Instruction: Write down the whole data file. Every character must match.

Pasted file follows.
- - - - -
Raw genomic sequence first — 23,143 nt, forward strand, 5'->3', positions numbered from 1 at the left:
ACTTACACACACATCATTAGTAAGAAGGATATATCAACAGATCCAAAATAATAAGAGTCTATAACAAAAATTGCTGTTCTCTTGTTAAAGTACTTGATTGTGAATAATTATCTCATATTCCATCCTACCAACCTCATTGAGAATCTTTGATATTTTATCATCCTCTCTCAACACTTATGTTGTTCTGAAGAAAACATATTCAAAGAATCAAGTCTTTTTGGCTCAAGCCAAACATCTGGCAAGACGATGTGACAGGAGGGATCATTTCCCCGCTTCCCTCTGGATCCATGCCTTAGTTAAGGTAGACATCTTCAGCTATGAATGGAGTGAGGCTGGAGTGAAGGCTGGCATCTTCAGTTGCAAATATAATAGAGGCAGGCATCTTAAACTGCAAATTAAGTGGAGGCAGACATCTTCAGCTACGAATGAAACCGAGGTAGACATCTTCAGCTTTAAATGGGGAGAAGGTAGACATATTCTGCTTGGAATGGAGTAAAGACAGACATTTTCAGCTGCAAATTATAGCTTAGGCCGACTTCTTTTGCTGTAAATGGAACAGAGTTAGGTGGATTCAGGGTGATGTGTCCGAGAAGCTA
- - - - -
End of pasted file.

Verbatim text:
Raw genomic sequence first — 23,143 nt, forward strand, 5'->3', positions numbered from 1 at the left:
ACTTACACACACATCATTAGTAAGAAGGATATATCAACAGATCCAAAATAATAAGAGTCTATAACAAAAATTGCTGTTCTCTTGTTAAAGTACTTGATTGTGAATAATTATCTCATATTCCATCCTACCAACCTCATTGAGAATCTTTGATATTTTATCATCCTCTCTCAACACTTATGTTGTTCTGAAGAAAACATATTCAAAGAATCAAGTCTTTTTGGCTCAAGCCAAACATCTGGCAAGACGATGTGACAGGAGGGATCATTTCCCCGCTTCCCTCTGGATCCATGCCTTAGTTAAGGTAGACATCTTCAGCTATGAATGGAGTGAGGCTGGAGTGAAGGCTGGCATCTTCAGTTGCAAATATAATAGAGGCAGGCATCTTAAACTGCAAATTAAGTGGAGGCAGACATCTTCAGCTACGAATGAAACCGAGGTAGACATCTTCAGCTTTAAATGGGGAGAAGGTAGACATATTCTGCTTGGAATGGAGTAAAGACAGACATTTTCAGCTGCAAATTATAGCTTAGGCCGACTTCTTTTGCTGTAAATGGAACAGAGTTAGGTGGATTCAGGGTGATGTGTCCGAGAAGCTA